Why Bands Play Tucson Instead of Phoenix

It's possibly the oldest, loudest gripe in Phoenix's music scene: Why Tucson?

By that they mean, "Why is this cool band that I really love playing that bumblefuck shithole down South when they could play our sprawling metropolis of interconnected stripmalls?"

Electric Mustache's photographer/hatchetman Shawn Anderson weighed in after Ariel Pink's Haunted Graffiti booked not one, but two, shows in Ye Olde Pueblo this fall while spurning Our Nation's Fifth Largest City.

"So either Phoenix has become the sole embodiment of SB1070 and our smaller cities get a pass for being 'progressive college towns' or something else more (or even less) sinister is going on. If only someone that had any idea of what is going on would leave a comment letting us know," he writes.

Consider this the comment.

Sorry, Shawn but it's nothing sinister. It also has nothing to do with SB 1070. This has been happening for years and years and after talking to most people involved I've identified five factors behind The Tucson Problem.

1. Superior Venues. Even if Phoenix had average-quality venues for a city its size it'd be outgunned by Tucson, which has several ridiculously great places to see live music. Anyone who has been blessed with the chance to see a show at Rialto or Club Congress (which are across the street from each other, making Congress the perfect place for the sort of after-show drinking/hanging sessions that forge a close-knit scene) can vouch for their greatness. Rialto is a fantastic theater and Congress is a really, really great club with a historic hotel attached to it. Plush is stellar, too. Phoenix has nothing on that level. Few cities do, actually. Tucson is a special place in that regard. Whatever the numerical population difference, these venues draw well enough to not make it worth it to come up here.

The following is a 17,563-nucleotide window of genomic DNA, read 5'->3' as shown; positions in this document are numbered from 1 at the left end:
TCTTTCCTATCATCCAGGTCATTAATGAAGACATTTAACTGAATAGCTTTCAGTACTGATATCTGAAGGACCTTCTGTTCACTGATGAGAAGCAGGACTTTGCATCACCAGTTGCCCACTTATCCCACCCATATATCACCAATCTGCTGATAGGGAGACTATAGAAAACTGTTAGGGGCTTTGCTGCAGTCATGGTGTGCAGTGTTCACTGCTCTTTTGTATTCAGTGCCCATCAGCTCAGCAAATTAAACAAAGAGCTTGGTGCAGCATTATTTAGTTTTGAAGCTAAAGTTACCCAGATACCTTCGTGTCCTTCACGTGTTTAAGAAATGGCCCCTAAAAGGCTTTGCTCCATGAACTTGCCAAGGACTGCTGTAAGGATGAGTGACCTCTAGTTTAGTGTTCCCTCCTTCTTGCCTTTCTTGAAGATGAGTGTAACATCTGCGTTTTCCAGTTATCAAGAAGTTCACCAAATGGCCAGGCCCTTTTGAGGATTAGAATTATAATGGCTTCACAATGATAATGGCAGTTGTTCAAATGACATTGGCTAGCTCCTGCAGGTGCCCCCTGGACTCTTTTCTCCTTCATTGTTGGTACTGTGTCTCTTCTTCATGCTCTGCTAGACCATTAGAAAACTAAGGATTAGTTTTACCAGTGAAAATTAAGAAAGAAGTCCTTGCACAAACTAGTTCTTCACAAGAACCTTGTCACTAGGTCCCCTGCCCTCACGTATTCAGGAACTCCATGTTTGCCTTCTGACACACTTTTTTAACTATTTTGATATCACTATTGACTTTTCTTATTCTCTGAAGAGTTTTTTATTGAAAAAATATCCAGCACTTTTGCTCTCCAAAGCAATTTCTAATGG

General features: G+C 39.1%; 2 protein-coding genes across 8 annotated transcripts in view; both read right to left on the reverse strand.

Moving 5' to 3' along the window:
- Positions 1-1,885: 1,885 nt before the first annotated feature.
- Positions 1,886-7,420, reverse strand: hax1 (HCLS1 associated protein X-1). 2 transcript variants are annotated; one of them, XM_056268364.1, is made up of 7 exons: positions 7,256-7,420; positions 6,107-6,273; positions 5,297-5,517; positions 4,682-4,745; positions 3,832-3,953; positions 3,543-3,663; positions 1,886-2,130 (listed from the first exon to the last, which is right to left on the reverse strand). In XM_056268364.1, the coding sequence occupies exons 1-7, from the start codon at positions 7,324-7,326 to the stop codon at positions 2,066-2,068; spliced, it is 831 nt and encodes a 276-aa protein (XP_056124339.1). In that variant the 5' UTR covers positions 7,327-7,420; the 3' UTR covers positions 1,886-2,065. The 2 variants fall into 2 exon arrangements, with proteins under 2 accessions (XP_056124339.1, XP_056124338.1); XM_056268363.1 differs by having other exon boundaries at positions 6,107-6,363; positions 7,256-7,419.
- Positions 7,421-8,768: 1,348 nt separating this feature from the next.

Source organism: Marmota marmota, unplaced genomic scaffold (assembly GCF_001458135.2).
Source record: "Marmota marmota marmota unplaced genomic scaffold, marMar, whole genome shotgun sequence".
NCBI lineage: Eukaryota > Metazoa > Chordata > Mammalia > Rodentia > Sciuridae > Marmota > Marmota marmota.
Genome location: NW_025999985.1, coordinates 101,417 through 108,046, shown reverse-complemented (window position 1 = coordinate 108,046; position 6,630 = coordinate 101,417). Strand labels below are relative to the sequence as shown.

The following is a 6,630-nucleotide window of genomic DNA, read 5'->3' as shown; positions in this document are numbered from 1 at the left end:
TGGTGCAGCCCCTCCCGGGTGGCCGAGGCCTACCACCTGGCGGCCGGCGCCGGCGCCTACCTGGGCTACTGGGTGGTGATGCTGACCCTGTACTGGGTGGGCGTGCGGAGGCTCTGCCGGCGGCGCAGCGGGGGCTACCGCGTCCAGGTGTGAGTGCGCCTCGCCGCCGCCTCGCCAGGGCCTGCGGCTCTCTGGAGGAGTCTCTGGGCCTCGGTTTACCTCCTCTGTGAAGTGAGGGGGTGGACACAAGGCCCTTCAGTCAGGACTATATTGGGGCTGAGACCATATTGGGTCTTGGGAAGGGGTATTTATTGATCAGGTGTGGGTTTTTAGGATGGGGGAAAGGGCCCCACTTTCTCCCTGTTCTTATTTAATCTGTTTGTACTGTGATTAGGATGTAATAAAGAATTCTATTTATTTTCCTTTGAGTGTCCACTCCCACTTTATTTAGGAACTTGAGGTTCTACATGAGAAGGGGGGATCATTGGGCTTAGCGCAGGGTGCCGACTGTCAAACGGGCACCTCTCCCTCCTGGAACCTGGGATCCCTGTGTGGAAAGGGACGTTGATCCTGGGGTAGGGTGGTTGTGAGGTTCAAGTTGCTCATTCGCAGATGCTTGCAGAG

2. College Town Culture. Tempe is not a college town. Yes, it's home to Arizona's largest (and third-most prestigious) public university but there's very little about it that reminds me of, say, an Athens, Charlottesville or Ann Arbor. But, hey, it reflects the school pretty well. In contrast, U of A is sometimes considered a Public Ivy. There are tons of indie-rock types -- smart, cool and geeky -- down there, whereas Mill Avenue can remind me of the Jersey Shore on a bad night. Want a better music scene in Tempe? Force "State" to adopt stricter acceptance standards.

3. Small-Potatoes Media. Why does Phoenix not have a high-power indie rock radio station? Because there are much more lucrative uses for that bandwidth! Sorry, but until Obama socializes everything (fingers crossed!) the free market is going to dictate that any extra bandwidth go to the people who can afford to pay big bucks for it. And those people -- who buy the space and have the money to buy all the towers necessary to cover the vast Valley -- are going to broadcast something other than indie rock. Tucson is a smaller city isolated in the middle of the desert that nevertheless has a huge intelligentsia, so, yes, you can hear Pitchfork bands on the radio there. Believe it or not, promoters and managers still really care about being able to get some pre-show airplay, which means that's a better market. I'm not even going to get into the differences in print, but it often seems to me that Tucson journalists are held to a small-town standard by readers and advertisers, whereas we are not. They're easier to get to and easier to impress, which helps promotion quite a bit.

4. General Travelability. OK, let's say you had a roadtripping friend from Vermont who wanted to spend one night in the Sonoran desert, experiencing the culture before driving to Vegas or LA. Would you send him to Phoenix or Tucson? One bad traffic jam on the I-10, and his night is over. Instead, go to Tucson. Eat a Sonoran hotdog. Hang out at Congress. Maybe stop by Poca Cosa. Remember: Bands are, for all intents and purposes, dudes on roadtrips and a city as sprawled out as this one takes a lot longer to get around. Instead, they can park at Congress and walk everywhere they need to go. Not a bad deal.

5. Ability to avoid Shawn Anderson. Seriously, this guy is a tough critic. I wouldn't want to have an off night in front of him.

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Martin Cizmar
Contact: Martin Cizmar